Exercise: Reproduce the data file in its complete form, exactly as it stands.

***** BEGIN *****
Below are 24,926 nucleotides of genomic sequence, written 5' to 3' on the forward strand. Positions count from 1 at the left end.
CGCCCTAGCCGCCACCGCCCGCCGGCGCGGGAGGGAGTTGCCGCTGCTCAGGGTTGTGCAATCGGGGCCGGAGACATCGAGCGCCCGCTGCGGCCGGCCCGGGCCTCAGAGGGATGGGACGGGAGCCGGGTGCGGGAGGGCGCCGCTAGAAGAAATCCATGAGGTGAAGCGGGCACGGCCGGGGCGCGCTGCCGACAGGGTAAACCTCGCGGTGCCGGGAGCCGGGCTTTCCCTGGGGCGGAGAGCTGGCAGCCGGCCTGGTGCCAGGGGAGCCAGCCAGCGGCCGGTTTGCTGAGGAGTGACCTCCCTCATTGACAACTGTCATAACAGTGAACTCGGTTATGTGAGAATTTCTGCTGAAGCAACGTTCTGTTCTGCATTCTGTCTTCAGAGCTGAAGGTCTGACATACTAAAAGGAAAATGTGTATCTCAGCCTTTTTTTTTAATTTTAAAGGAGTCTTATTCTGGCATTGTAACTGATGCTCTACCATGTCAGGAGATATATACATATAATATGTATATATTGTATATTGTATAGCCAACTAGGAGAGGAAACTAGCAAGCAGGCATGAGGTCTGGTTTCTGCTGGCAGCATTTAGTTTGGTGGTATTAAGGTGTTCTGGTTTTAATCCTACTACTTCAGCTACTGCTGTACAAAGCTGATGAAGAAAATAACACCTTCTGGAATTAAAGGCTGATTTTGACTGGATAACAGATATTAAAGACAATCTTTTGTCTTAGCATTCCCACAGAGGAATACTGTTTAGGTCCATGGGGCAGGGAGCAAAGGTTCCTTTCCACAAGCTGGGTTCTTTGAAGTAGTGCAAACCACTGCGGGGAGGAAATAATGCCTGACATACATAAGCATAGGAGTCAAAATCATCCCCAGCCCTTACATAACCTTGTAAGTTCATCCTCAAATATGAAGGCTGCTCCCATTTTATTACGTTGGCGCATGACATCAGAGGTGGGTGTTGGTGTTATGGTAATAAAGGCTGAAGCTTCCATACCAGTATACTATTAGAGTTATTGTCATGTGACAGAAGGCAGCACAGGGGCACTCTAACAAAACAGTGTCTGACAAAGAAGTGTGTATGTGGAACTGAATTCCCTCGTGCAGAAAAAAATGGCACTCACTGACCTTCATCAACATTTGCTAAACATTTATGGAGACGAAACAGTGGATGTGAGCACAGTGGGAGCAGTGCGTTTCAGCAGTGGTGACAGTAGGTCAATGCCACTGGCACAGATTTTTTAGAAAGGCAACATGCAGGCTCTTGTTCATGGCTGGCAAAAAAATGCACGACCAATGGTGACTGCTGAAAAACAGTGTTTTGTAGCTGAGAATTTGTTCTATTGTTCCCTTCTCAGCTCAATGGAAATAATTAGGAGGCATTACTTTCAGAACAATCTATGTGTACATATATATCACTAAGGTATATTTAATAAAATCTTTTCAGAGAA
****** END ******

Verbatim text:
Below are 24,926 nucleotides of genomic sequence, written 5' to 3' on the forward strand. Positions count from 1 at the left end.
CGCCCTAGCCGCCACCGCCCGCCGGCGCGGGAGGGAGTTGCCGCTGCTCAGGGTTGTGCAATCGGGGCCGGAGACATCGAGCGCCCGCTGCGGCCGGCCCGGGCCTCAGAGGGATGGGACGGGAGCCGGGTGCGGGAGGGCGCCGCTAGAAGAAATCCATGAGGTGAAGCGGGCACGGCCGGGGCGCGCTGCCGACAGGGTAAACCTCGCGGTGCCGGGAGCCGGGCTTTCCCTGGGGCGGAGAGCTGGCAGCCGGCCTGGTGCCAGGGGAGCCAGCCAGCGGCCGGTTTGCTGAGGAGTGACCTCCCTCATTGACAACTGTCATAACAGTGAACTCGGTTATGTGAGAATTTCTGCTGAAGCAACGTTCTGTTCTGCATTCTGTCTTCAGAGCTGAAGGTCTGACATACTAAAAGGAAAATGTGTATCTCAGCCTTTTTTTTTAATTTTAAAGGAGTCTTATTCTGGCATTGTAACTGATGCTCTACCATGTCAGGAGATATATACATATAATATGTATATATTGTATATTGTATAGCCAACTAGGAGAGGAAACTAGCAAGCAGGCATGAGGTCTGGTTTCTGCTGGCAGCATTTAGTTTGGTGGTATTAAGGTGTTCTGGTTTTAATCCTACTACTTCAGCTACTGCTGTACAAAGCTGATGAAGAAAATAACACCTTCTGGAATTAAAGGCTGATTTTGACTGGATAACAGATATTAAAGACAATCTTTTGTCTTAGCATTCCCACAGAGGAATACTGTTTAGGTCCATGGGGCAGGGAGCAAAGGTTCCTTTCCACAAGCTGGGTTCTTTGAAGTAGTGCAAACCACTGCGGGGAGGAAATAATGCCTGACATACATAAGCATAGGAGTCAAAATCATCCCCAGCCCTTACATAACCTTGTAAGTTCATCCTCAAATATGAAGGCTGCTCCCATTTTATTACGTTGGCGCATGACATCAGAGGTGGGTGTTGGTGTTATGGTAATAAAGGCTGAAGCTTCCATACCAGTATACTATTAGAGTTATTGTCATGTGACAGAAGGCAGCACAGGGGCACTCTAACAAAACAGTGTCTGACAAAGAAGTGTGTATGTGGAACTGAATTCCCTCGTGCAGAAAAAAATGGCACTCACTGACCTTCATCAACATTTGCTAAACATTTATGGAGACGAAACAGTGGATGTGAGCACAGTGGGAGCAGTGCGTTTCAGCAGTGGTGACAGTAGGTCAATGCCACTGGCACAGATTTTTTAGAAAGGCAACATGCAGGCTCTTGTTCATGGCTGGCAAAAAAATGCACGACCAATGGTGACTGCTGAAAAACAGTGTTTTGTAGCTGAGAATTTGTTCTATTGTTCCCTTCTCAGCTCAATGGAAATAATTAGGAGGCATTACTTTCAGAACAATCTATGTGTACATATATATCACTAAGGTATATTTAATAAAATCTTTTCAGAGAA